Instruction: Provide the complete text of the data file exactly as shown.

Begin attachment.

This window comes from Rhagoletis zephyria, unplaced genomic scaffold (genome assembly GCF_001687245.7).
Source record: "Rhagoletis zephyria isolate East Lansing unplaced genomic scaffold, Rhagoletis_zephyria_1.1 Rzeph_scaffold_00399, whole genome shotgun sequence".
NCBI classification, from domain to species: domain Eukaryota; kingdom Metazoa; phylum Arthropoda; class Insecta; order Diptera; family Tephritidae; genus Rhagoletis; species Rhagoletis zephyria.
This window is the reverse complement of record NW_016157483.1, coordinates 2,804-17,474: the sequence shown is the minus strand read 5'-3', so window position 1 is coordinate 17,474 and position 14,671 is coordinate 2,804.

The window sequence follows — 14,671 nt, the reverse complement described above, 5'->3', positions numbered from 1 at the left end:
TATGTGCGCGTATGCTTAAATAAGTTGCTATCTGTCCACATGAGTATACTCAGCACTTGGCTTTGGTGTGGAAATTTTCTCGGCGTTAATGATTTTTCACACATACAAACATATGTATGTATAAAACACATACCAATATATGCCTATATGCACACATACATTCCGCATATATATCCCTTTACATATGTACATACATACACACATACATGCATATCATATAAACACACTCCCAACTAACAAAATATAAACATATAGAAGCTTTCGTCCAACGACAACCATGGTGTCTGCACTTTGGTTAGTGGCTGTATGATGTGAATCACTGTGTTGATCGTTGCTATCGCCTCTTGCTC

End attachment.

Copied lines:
This window comes from Rhagoletis zephyria, unplaced genomic scaffold (genome assembly GCF_001687245.7).
Source record: "Rhagoletis zephyria isolate East Lansing unplaced genomic scaffold, Rhagoletis_zephyria_1.1 Rzeph_scaffold_00399, whole genome shotgun sequence".
NCBI classification, from domain to species: domain Eukaryota; kingdom Metazoa; phylum Arthropoda; class Insecta; order Diptera; family Tephritidae; genus Rhagoletis; species Rhagoletis zephyria.
This window is the reverse complement of record NW_016157483.1, coordinates 2,804-17,474: the sequence shown is the minus strand read 5'-3', so window position 1 is coordinate 17,474 and position 14,671 is coordinate 2,804.

The window sequence follows — 14,671 nt, the reverse complement described above, 5'->3', positions numbered from 1 at the left end:
TATGTGCGCGTATGCTTAAATAAGTTGCTATCTGTCCACATGAGTATACTCAGCACTTGGCTTTGGTGTGGAAATTTTCTCGGCGTTAATGATTTTTCACACATACAAACATATGTATGTATAAAACACATACCAATATATGCCTATATGCACACATACATTCCGCATATATATCCCTTTACATATGTACATACATACACACATACATGCATATCATATAAACACACTCCCAACTAACAAAATATAAACATATAGAAGCTTTCGTCCAACGACAACCATGGTGTCTGCACTTTGGTTAGTGGCTGTATGATGTGAATCACTGTGTTGATCGTTGCTATCGCCTCTTGCTC